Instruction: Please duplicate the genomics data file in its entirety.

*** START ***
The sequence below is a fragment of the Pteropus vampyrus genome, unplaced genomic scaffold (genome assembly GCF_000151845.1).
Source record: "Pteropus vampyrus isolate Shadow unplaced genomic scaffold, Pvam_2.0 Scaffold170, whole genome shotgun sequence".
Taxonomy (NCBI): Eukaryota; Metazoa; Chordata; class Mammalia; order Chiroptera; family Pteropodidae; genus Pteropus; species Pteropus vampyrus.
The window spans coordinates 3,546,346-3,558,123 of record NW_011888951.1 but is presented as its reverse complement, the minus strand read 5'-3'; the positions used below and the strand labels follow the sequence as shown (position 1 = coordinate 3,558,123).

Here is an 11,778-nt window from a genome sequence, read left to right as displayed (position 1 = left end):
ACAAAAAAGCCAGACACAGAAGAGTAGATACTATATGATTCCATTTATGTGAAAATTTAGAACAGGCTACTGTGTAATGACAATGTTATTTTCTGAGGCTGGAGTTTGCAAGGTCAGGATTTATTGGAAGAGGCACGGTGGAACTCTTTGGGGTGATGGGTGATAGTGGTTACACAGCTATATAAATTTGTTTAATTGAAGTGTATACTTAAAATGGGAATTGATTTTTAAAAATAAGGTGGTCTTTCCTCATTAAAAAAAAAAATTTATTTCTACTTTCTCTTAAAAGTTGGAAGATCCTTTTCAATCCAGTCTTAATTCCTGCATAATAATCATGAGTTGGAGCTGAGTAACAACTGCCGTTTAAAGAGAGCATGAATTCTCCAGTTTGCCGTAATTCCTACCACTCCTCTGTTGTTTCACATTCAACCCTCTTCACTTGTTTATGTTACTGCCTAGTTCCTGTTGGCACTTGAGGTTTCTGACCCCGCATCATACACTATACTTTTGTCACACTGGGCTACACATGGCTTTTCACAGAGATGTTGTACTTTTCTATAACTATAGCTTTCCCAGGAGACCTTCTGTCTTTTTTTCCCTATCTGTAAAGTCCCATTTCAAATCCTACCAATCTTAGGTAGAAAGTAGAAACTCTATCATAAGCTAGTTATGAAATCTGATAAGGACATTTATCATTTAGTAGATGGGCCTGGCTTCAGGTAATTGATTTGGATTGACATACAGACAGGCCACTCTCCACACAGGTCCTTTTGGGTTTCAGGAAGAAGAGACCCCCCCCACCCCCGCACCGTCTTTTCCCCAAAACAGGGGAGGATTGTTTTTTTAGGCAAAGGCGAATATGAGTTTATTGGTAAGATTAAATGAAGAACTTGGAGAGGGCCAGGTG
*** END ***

The sequence below is a fragment of the Pteropus vampyrus genome, unplaced genomic scaffold (genome assembly GCF_000151845.1).
Source record: "Pteropus vampyrus isolate Shadow unplaced genomic scaffold, Pvam_2.0 Scaffold170, whole genome shotgun sequence".
Taxonomy (NCBI): Eukaryota; Metazoa; Chordata; class Mammalia; order Chiroptera; family Pteropodidae; genus Pteropus; species Pteropus vampyrus.
The window spans coordinates 3,546,346-3,558,123 of record NW_011888951.1 but is presented as its reverse complement, the minus strand read 5'-3'; the positions used below and the strand labels follow the sequence as shown (position 1 = coordinate 3,558,123).

Here is an 11,778-nt window from a genome sequence, read left to right as displayed (position 1 = left end):
ACAAAAAAGCCAGACACAGAAGAGTAGATACTATATGATTCCATTTATGTGAAAATTTAGAACAGGCTACTGTGTAATGACAATGTTATTTTCTGAGGCTGGAGTTTGCAAGGTCAGGATTTATTGGAAGAGGCACGGTGGAACTCTTTGGGGTGATGGGTGATAGTGGTTACACAGCTATATAAATTTGTTTAATTGAAGTGTATACTTAAAATGGGAATTGATTTTTAAAAATAAGGTGGTCTTTCCTCATTAAAAAAAAAAATTTATTTCTACTTTCTCTTAAAAGTTGGAAGATCCTTTTCAATCCAGTCTTAATTCCTGCATAATAATCATGAGTTGGAGCTGAGTAACAACTGCCGTTTAAAGAGAGCATGAATTCTCCAGTTTGCCGTAATTCCTACCACTCCTCTGTTGTTTCACATTCAACCCTCTTCACTTGTTTATGTTACTGCCTAGTTCCTGTTGGCACTTGAGGTTTCTGACCCCGCATCATACACTATACTTTTGTCACACTGGGCTACACATGGCTTTTCACAGAGATGTTGTACTTTTCTATAACTATAGCTTTCCCAGGAGACCTTCTGTCTTTTTTTCCCTATCTGTAAAGTCCCATTTCAAATCCTACCAATCTTAGGTAGAAAGTAGAAACTCTATCATAAGCTAGTTATGAAATCTGATAAGGACATTTATCATTTAGTAGATGGGCCTGGCTTCAGGTAATTGATTTGGATTGACATACAGACAGGCCACTCTCCACACAGGTCCTTTTGGGTTTCAGGAAGAAGAGACCCCCCCCACCCCCGCACCGTCTTTTCCCCAAAACAGGGGAGGATTGTTTTTTTAGGCAAAGGCGAATATGAGTTTATTGGTAAGATTAAATGAAGAACTTGGAGAGGGCCAGGTG